A Smarter Heavy Equipment Industry Through Mobile Connectivity
Author: Jim Menton
The use of mobile and smart devices has steadily become a key part of remote field service—and an increasing number of companies and their technicians are using mobile devices that enable equipment monitoring, scheduling, and collaborations, to name a few. This is an increasingly important factor to consider in industries that rely on heavy equipment, such as mining, agriculture and new construction.
Mobilization enables companies to monitor heavy equipment and avoid breakdowns of critical machinery that lead to service interruptions. Such proactive interventions avoid cost overruns due to unplanned downtime or equipment failures. It also extends the life of heavy equipment through monitoring, preventative and/or conditioned based maintenance.
This is just one example of how the use of mobile devices is changing the way field service companies do business. With the increasing prevalence of a mobile workforce—laptop, smartphone, and tablet users (BYOD)—becomes commonplace, it sets up the basis for a paradigm shift away from the office-bound PC toward enhanced value propositions, such as the Internet of Things, Web 2.0, and social networks for Mobile Workforce Management, i.e. “smart systems.”
Workforce Management itself is evolving into a solution labeled Workforce Optimization. In terms of the heavy equipment industry, it enables companies to evaluate and extend the life of capital equipment without incurring unplanned downtime or interruptions essential to equipment in critical environments.
Using Mobile Workforce Management and Smart Systems, companies can determine equipment status, gather data and schedule maintenance for machinery when the right service crews with the right capabilities are available, in real time. Such capabilities offer key data, information, and insights to both how a workforce is performing as well as the condition of heavy equipment.
It also entails the convergence of machines talking to service personnel, technicians talking to machines and machines providing data to each other. For example, with such a constant flow of information, companies can prevent equipment failures, get real-time status updates and/or schedule maintenance in critical environments using condition-based service and management structure.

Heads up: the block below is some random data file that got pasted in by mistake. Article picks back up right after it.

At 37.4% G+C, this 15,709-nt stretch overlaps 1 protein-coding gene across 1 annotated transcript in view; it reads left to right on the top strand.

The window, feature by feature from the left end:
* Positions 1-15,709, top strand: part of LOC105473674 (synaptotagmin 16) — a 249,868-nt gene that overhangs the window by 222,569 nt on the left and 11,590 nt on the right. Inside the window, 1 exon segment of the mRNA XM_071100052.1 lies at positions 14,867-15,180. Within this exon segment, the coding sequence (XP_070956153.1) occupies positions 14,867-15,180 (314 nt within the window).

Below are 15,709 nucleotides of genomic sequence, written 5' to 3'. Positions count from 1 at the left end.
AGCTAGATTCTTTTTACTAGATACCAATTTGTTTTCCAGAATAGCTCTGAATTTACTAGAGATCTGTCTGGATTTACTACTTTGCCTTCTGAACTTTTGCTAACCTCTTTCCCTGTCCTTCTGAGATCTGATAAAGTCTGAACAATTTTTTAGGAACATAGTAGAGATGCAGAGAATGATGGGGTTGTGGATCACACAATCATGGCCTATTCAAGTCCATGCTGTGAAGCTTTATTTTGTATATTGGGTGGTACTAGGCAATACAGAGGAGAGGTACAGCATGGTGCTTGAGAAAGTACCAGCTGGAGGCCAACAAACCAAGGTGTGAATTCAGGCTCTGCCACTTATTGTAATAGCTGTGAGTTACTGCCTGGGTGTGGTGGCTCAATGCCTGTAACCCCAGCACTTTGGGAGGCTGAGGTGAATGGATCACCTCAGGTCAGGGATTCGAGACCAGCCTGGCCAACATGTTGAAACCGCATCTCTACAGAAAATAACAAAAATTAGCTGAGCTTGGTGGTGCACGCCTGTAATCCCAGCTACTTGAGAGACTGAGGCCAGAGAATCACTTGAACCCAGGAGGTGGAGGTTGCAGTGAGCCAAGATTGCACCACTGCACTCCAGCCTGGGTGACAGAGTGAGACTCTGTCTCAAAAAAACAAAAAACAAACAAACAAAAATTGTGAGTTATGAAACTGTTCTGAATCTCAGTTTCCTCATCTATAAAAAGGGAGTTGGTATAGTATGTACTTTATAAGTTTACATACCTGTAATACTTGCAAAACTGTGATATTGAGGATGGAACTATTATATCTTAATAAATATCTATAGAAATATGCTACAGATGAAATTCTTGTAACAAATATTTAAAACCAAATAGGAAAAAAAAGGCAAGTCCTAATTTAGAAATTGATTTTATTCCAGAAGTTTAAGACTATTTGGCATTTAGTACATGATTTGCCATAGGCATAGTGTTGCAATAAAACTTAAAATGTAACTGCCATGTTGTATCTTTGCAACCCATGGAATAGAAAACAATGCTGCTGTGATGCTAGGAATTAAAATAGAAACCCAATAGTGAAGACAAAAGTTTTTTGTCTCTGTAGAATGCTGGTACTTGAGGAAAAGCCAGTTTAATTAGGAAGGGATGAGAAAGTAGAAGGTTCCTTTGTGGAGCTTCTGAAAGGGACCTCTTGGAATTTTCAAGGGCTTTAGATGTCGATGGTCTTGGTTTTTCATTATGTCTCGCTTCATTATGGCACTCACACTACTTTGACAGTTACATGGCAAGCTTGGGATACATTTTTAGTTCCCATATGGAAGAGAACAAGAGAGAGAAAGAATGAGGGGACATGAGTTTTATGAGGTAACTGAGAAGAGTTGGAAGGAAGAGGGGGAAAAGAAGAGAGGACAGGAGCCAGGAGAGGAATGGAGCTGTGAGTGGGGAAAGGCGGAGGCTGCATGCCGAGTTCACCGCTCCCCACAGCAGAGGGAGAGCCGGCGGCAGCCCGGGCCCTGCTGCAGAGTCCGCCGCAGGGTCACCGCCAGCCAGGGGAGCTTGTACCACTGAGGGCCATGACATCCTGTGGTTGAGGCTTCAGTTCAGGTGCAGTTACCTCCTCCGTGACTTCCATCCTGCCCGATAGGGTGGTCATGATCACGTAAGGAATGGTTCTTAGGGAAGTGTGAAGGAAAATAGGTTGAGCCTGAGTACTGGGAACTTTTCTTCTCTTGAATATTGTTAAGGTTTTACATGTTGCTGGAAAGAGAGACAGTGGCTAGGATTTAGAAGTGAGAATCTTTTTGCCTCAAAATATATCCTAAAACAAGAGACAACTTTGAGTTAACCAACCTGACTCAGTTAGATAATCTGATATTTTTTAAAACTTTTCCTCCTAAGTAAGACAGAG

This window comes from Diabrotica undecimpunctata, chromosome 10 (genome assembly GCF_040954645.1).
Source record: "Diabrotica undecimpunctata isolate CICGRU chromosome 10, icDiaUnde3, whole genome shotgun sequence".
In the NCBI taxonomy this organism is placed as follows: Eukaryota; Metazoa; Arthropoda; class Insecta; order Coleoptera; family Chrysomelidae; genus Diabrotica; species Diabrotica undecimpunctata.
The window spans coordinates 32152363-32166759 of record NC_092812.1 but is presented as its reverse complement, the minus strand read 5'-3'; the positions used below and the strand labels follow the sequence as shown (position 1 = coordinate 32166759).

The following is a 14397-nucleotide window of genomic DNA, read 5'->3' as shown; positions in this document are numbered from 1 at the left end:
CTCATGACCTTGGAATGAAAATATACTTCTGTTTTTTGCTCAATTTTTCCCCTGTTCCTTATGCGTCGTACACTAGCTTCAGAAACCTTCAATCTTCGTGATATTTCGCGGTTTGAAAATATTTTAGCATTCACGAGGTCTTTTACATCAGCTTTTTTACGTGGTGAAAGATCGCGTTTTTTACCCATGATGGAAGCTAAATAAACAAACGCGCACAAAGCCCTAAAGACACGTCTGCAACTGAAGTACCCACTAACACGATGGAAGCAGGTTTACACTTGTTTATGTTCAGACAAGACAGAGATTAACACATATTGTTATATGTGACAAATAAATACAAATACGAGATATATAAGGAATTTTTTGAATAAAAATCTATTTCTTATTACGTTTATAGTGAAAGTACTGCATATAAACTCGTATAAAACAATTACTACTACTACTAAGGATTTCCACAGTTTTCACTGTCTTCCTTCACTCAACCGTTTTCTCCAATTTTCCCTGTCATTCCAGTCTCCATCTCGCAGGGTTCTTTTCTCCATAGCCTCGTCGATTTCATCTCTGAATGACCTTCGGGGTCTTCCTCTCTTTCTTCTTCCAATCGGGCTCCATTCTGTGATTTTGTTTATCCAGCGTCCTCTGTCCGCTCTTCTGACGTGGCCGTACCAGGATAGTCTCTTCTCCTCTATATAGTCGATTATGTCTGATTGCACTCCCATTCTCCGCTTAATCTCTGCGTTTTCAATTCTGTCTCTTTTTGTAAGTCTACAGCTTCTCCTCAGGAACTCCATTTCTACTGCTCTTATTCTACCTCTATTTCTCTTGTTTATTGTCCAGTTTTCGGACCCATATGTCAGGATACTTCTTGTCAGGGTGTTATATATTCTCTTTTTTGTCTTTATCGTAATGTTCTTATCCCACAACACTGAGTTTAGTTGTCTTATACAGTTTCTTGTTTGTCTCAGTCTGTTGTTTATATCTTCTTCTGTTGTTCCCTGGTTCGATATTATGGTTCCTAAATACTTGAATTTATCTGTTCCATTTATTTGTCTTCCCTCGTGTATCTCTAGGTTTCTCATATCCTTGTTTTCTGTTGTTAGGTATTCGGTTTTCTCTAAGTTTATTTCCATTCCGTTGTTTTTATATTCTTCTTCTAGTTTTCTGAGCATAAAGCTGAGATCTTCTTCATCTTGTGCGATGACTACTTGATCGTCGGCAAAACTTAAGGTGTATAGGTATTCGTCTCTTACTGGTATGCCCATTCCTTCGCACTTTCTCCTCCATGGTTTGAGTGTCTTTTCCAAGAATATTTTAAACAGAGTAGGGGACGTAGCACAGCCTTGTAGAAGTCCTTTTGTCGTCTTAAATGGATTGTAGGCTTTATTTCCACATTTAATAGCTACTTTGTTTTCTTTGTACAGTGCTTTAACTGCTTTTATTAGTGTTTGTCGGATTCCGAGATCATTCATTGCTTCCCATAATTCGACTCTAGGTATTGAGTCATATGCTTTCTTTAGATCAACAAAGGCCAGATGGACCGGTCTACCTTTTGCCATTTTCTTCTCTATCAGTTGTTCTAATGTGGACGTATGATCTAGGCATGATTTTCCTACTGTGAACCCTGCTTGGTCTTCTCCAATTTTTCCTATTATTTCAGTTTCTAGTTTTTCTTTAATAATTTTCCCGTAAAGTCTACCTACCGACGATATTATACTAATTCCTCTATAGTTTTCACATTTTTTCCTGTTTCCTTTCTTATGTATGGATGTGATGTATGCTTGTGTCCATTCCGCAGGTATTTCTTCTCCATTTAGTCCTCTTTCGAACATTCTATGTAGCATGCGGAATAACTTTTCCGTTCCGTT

Mobile Workforce Management solutions can be easily adopted by small to medium sized businesses (SMBs) or deployed in larger enterprise-wide organizations and scale to meet specific organizational needs. As an alternative, these solutions can be delivered via the cloud thereby reducing upfront costs and implementation cost. By investing in high quality, cloud-based managed services, IT support organizations can lower their cost base while improving service levels.
In fact, the ROI on mobile management services via the cloud offers almost immediate returns—the upfront cost for organizations that adopt these services is minimal. They’re both fast to implement and offer an agile environment that produces immediate results.
For example, in the machine-to-machine area, equipment is designed to send out notifications when maintenance needs to be updated. This scenario is especially critical in heavy equipment industries where a machine that is “down” means lost work and can have a negative domino effect on meeting daily production goals and long-term project deadlines.
Using the Internet of Things and cloud-based services, remote machines and equipment can send status updates, location information, and other condition-based, servicing data. This enables companies to locate machinery and figure out how to get to it with the correct replacement parts and the right technicians to resolve issues before failures occur.
For companies where federal, state, and local agencies mandate strict service standards, having an agile workforce management system in place that’s mobile and cloud-based represents the perfect environment. It means field service organizations can respond to fast-changing legislation and quickly optimize services to meet new Service Level Agreement (SLA’s) requirements.
Finally, when it comes to security, it’s not unusual for smaller companies to have less than optimal IT security in place via ad-hoc IT support, such as a long-term employee or contractor who maintains the infrastructure based on computing experience and familiarity with the system. While all industries are concerned about data theft and incursions, it’s clear that private and public clouds continue to meet the challenges of strong infrastructure security.
The demands of a range of industries, especially those that rely on field service personnel and remote equipment, require cloud-based access to data with high levels of security in place. It also means fast and user-friendly applications and devices for technicians in the field. Ultimately, Smart Systems that enable Condition Based Service Management (CBSM) and predictive equipment maintenance will reduce labor costs and extend valuable equipment lifetime. As increasing numbers of companies move toward mobile environments, they’re searching for service optimization solutions that effectively meet those needs.